“That’s life for you. All the happiness you gather to yourself, it will sweep away like it’s nothing. If you ask me I don’t think there are any such things as curses. I think there is only life. That’s enough.”

Junot_wao_coverOver the course of this Pulitzer Project, many books have really stood out, some of them connected with Joshua and me, and a few of them really pulled us in. But none of them, save for Junot Diaz’s 2008 winner, The Brief Wondrous Life of Oscar Wao, impacted us in such a way that it made us want to throw ourselves to the floor, curl up in the fetal position, and just scream.

This beautiful, tragic, haunting, mesmerizing, hilarious, terrifying, gut-wrenching, heart-rending debut novel fires on all cylinders, creating a world for the reader to get lost in or stifled by.

I get it—this book is definitely not for everybody. Hell, it’s not even for most people. While the plot revolves around the all-too-common theme of a nerdy, fat kid that just wants to experience love, Diaz throws in a lot of obscure nerd references and plenty of Spanglish that is hard to overcome for people who aren’t familiar with it. Furthermore, the main character is difficult to endear for people who don’t share his background, interests, or lot in life.

For me, though, I identified with it all too well. When I was his age, I was Oscar Wao, too. I was fat and nerdy; I didn’t play Magic or read JRR Tolkin like Oscar does, but I read way more than my peers, I didn’t have any friends, I read a lot of comic books, watched a lot of cartoons, and I was obsessed with my NES. Oscar spends his life pining for love; me too, kid—I didn’t have a girlfriend until I was 18.

Oscar Wao is a nerd, a geek, an outsider, a reject, a black sheep, but most of all—he’s an entire group of people that, until very recently, solely existed on the fringe. If Oscar were a teenager today, he’d be revered; he’d at least be well-liked; maybe even envied. Geek is chic and nerd is cool—he would have had no problem connecting with people who share his interests. And, to be perfectly honest, I think a big reason why this book was so polarizing when it came out in 2008 is because of that—being nerdy wasn’t cool yet; people picked this book up and got down to trying understand Oscar Wao and just gave up on him because they didn’t understand his culture or his interests.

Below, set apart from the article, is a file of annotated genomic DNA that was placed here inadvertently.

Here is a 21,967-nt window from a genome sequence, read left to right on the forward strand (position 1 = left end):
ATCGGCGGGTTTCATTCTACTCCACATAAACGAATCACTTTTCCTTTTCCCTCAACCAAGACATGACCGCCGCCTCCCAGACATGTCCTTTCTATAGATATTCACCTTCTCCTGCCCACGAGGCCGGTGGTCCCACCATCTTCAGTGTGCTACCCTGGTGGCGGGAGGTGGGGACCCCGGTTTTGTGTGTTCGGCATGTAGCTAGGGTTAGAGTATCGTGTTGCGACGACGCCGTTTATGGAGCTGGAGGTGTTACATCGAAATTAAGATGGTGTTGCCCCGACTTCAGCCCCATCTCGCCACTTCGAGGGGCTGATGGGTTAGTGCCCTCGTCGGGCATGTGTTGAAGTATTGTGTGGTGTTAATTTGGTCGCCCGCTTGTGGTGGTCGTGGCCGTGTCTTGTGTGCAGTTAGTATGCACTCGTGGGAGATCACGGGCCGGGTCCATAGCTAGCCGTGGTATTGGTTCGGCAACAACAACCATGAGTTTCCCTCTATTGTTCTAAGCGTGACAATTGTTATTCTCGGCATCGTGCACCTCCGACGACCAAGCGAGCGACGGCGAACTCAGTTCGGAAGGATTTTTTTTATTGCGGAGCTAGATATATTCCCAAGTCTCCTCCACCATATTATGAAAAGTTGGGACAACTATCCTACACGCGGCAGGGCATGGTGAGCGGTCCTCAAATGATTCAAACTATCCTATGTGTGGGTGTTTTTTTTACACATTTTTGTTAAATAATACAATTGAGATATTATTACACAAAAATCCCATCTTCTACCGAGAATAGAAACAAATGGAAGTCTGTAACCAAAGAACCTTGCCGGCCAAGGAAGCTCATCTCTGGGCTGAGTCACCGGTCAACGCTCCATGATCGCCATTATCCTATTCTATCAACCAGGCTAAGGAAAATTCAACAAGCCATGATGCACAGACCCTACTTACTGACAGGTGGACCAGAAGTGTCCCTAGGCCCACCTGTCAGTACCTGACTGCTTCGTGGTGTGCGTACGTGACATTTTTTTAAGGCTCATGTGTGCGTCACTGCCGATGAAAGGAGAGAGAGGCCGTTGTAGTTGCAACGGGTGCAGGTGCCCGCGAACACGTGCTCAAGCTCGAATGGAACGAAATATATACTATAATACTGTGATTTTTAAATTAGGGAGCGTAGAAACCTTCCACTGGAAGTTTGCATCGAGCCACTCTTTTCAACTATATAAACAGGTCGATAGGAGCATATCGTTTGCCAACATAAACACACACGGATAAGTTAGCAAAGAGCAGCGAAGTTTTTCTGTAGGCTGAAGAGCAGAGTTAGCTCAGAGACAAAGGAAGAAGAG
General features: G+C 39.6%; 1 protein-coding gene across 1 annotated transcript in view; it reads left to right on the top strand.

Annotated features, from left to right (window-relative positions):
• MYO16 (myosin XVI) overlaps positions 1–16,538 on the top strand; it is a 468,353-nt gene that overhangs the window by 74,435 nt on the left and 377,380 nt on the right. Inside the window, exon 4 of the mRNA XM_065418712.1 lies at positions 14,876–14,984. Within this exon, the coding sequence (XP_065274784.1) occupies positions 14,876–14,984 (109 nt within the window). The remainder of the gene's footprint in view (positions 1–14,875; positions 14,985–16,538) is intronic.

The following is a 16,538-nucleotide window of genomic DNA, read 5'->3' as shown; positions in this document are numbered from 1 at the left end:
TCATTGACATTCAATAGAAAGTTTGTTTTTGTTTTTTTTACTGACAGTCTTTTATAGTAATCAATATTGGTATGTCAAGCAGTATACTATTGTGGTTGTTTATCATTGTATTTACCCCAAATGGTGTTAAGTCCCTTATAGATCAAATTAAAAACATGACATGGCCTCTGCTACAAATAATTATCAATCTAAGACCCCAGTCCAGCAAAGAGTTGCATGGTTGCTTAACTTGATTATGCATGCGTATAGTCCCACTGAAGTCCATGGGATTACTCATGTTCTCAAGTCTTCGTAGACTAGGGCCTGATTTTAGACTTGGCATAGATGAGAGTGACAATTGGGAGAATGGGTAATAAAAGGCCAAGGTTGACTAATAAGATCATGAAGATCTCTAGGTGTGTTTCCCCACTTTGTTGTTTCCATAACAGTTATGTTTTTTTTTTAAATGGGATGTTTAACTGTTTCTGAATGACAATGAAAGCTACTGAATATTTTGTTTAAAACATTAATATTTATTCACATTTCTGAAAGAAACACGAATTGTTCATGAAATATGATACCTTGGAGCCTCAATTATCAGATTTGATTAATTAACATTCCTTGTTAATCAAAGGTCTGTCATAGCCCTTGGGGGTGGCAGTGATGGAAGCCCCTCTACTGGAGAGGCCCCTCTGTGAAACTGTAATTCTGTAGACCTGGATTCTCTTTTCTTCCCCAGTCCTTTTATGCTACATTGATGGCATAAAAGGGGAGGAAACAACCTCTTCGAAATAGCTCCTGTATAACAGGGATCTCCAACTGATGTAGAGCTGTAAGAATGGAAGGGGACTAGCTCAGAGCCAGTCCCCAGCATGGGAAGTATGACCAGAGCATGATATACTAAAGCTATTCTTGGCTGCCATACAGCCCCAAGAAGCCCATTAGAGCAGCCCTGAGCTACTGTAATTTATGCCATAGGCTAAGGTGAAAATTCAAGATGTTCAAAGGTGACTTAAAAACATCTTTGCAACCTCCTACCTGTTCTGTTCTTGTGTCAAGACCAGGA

This novel isn’t just a nerd’s magnum opus, however. Diaz does much to detail the entirety of the Dominican immigrant experience through the lives of Oscar’s overbearing mother and popular, athletic sister and, to be honest, this book is just as much about them as it is about Oscar.

We’re just starting to groove with sympathy for fat little Oscar when Diaz suddenly shifts gears and takes us into the world of Lola, Oscar’s beautiful, athletic sister who has a stormy relationship with their mother, Belicia, a “hardnosed no-nonsense femme-matador.” Then, before too many more pages have elapsed, we’re deep in that woman’s story, in a long section of the book called “The Three Heartbreaks of Belicia Cabral,” where we learn what happened to her back in the Dominican Republic to make her so bitterly protective of her children.


These chapters, along with the rest of the book for that matter, are filled with heartbreak and tragedy. And it is relentless.

This book left me dazed and breathless, as if somebody had just sucker punched me and it is the only Pulitzer that managed to make me feel this way. When Oscar saves his family by sacrificing himself to the fuku, I lost it. I cried and cried and I’m not ashamed to admit it. And when I closed the back flap and put the book back on the shelf, I felt so raw, so tender, and so bruised.

Oscar Wao may have lived a “brief, wondrous life”, but he sure left a lasting impression on this reader.

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